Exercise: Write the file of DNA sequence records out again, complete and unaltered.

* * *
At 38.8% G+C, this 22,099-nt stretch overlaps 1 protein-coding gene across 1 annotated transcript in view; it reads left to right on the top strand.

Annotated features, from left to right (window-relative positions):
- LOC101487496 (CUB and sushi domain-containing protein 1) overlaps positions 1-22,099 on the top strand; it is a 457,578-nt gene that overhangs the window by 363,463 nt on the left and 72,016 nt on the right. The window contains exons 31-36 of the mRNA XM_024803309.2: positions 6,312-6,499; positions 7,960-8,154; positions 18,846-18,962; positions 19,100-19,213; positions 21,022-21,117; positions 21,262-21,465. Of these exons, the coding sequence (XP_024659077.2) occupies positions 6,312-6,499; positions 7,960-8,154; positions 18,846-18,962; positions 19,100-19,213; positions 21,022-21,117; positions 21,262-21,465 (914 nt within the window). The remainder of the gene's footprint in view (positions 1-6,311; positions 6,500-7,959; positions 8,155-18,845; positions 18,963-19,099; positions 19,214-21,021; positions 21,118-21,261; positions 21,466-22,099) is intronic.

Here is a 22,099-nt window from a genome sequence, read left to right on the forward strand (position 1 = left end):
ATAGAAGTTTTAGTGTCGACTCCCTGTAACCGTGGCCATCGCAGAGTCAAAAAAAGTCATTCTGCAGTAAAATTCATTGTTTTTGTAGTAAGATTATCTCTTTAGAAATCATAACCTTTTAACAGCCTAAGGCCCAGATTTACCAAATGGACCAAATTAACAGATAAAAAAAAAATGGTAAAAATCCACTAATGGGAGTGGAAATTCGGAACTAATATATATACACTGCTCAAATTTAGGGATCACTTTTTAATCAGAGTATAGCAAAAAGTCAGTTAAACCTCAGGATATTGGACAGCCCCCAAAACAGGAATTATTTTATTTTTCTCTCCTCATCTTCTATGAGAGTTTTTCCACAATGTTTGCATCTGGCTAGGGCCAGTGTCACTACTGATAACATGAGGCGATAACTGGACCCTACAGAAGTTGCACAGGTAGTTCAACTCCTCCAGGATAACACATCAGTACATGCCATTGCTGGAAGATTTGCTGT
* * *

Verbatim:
At 38.8% G+C, this 22,099-nt stretch overlaps 1 protein-coding gene across 1 annotated transcript in view; it reads left to right on the top strand.

Annotated features, from left to right (window-relative positions):
- LOC101487496 (CUB and sushi domain-containing protein 1) overlaps positions 1-22,099 on the top strand; it is a 457,578-nt gene that overhangs the window by 363,463 nt on the left and 72,016 nt on the right. The window contains exons 31-36 of the mRNA XM_024803309.2: positions 6,312-6,499; positions 7,960-8,154; positions 18,846-18,962; positions 19,100-19,213; positions 21,022-21,117; positions 21,262-21,465. Of these exons, the coding sequence (XP_024659077.2) occupies positions 6,312-6,499; positions 7,960-8,154; positions 18,846-18,962; positions 19,100-19,213; positions 21,022-21,117; positions 21,262-21,465 (914 nt within the window). The remainder of the gene's footprint in view (positions 1-6,311; positions 6,500-7,959; positions 8,155-18,845; positions 18,963-19,099; positions 19,214-21,021; positions 21,118-21,261; positions 21,466-22,099) is intronic.

Here is a 22,099-nt window from a genome sequence, read left to right on the forward strand (position 1 = left end):
ATAGAAGTTTTAGTGTCGACTCCCTGTAACCGTGGCCATCGCAGAGTCAAAAAAAGTCATTCTGCAGTAAAATTCATTGTTTTTGTAGTAAGATTATCTCTTTAGAAATCATAACCTTTTAACAGCCTAAGGCCCAGATTTACCAAATGGACCAAATTAACAGATAAAAAAAAAATGGTAAAAATCCACTAATGGGAGTGGAAATTCGGAACTAATATATATACACTGCTCAAATTTAGGGATCACTTTTTAATCAGAGTATAGCAAAAAGTCAGTTAAACCTCAGGATATTGGACAGCCCCCAAAACAGGAATTATTTTATTTTTCTCTCCTCATCTTCTATGAGAGTTTTTCCACAATGTTTGCATCTGGCTAGGGCCAGTGTCACTACTGATAACATGAGGCGATAACTGGACCCTACAGAAGTTGCACAGGTAGTTCAACTCCTCCAGGATAACACATCAGTACATGCCATTGCTGGAAGATTTGCTGT